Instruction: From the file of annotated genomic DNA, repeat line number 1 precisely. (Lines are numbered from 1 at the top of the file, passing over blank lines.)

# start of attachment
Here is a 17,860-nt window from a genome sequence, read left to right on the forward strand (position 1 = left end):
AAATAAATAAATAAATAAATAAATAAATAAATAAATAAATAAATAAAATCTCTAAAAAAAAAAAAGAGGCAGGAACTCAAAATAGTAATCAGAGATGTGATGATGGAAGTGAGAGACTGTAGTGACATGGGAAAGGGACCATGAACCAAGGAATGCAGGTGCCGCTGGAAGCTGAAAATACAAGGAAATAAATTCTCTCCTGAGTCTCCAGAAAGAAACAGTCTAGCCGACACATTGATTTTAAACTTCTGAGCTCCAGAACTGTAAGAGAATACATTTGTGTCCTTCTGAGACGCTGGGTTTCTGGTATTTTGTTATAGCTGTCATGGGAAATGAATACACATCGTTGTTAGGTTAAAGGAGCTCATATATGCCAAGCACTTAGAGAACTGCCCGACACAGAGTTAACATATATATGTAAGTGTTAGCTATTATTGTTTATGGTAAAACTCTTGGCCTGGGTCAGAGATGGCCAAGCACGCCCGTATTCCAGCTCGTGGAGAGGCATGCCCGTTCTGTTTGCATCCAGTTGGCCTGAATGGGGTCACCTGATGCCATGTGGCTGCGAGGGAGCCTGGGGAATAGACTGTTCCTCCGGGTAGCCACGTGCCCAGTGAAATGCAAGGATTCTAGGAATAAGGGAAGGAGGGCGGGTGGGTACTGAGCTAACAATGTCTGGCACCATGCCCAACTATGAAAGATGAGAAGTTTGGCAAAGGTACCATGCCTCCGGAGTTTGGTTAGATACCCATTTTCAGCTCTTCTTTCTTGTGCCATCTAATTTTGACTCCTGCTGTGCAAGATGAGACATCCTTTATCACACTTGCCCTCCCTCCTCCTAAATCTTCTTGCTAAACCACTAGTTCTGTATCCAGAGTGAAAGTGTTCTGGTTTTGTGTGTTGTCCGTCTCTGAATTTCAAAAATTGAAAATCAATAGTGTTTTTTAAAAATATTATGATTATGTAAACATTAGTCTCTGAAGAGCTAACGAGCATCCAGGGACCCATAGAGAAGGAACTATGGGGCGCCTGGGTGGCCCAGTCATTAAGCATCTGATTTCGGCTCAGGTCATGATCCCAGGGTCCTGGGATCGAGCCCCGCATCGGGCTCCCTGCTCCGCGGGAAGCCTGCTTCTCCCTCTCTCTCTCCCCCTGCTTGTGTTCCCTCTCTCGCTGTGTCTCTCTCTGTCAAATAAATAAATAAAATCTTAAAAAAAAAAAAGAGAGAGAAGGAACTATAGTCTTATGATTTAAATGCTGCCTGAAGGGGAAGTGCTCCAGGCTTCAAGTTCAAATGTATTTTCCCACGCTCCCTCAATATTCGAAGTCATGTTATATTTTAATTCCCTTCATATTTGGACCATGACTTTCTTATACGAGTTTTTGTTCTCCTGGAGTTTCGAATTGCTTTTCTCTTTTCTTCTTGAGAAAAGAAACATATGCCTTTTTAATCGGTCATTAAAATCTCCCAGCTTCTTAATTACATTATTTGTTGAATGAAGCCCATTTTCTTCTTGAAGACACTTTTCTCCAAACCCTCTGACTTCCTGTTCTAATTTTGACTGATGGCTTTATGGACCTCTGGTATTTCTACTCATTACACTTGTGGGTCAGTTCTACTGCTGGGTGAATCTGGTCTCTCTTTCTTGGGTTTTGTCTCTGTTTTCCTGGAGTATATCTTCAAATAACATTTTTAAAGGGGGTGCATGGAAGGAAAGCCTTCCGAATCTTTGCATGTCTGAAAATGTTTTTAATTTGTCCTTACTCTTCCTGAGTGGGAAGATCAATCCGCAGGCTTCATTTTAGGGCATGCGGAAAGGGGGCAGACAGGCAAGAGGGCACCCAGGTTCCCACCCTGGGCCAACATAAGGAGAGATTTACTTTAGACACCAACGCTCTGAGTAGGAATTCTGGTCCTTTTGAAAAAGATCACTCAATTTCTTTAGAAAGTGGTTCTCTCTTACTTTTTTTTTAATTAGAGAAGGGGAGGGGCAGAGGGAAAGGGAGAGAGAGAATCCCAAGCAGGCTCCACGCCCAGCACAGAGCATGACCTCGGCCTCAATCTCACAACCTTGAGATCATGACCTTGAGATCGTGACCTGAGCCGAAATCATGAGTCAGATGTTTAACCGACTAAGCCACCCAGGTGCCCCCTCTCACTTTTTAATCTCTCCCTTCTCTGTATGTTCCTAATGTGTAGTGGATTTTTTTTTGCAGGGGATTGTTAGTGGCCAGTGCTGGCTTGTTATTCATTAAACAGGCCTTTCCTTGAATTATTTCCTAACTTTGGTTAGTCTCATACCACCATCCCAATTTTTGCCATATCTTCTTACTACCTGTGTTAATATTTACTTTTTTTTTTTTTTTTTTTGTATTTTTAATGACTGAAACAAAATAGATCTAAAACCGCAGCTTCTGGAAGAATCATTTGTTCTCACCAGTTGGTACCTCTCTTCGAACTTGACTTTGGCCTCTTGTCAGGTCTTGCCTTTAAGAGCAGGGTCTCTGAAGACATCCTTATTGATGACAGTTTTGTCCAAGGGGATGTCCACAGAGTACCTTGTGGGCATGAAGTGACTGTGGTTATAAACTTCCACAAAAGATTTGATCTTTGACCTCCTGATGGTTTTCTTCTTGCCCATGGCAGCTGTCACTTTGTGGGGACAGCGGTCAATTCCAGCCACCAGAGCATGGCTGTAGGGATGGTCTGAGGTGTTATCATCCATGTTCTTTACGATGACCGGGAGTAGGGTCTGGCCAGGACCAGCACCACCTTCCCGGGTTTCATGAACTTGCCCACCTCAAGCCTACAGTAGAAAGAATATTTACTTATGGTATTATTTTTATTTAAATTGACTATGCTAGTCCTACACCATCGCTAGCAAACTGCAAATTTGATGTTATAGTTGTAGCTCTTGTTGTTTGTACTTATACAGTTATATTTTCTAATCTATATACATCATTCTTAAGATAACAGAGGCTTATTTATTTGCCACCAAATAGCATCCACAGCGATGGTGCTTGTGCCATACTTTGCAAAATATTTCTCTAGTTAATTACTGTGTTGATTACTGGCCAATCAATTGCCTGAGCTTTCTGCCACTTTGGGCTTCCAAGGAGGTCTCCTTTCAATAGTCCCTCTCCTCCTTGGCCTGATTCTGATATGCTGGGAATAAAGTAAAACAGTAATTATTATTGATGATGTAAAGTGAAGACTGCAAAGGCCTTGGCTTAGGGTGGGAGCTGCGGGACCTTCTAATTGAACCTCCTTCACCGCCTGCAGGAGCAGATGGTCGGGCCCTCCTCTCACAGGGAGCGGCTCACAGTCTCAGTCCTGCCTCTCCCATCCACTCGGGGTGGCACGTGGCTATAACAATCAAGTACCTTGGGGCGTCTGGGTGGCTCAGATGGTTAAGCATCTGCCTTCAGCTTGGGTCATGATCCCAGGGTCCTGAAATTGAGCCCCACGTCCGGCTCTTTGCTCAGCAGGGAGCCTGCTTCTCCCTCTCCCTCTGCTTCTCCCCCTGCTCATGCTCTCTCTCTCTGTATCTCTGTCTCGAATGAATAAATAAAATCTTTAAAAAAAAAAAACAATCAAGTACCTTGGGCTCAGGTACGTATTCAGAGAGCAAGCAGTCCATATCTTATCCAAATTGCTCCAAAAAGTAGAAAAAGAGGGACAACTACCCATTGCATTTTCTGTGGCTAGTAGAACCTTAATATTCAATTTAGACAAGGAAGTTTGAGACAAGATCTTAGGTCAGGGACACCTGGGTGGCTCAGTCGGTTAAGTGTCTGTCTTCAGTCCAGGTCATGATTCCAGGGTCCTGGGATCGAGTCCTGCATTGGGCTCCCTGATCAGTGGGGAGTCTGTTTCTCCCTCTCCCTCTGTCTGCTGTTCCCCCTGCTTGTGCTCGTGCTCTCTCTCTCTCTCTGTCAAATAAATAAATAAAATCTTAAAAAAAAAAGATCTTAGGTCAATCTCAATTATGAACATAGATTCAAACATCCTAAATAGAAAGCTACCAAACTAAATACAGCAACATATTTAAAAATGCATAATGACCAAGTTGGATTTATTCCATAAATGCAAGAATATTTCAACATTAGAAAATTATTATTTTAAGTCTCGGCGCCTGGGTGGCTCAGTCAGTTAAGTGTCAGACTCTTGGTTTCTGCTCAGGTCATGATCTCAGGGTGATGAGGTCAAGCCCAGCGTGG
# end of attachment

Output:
Here is a 17,860-nt window from a genome sequence, read left to right on the forward strand (position 1 = left end):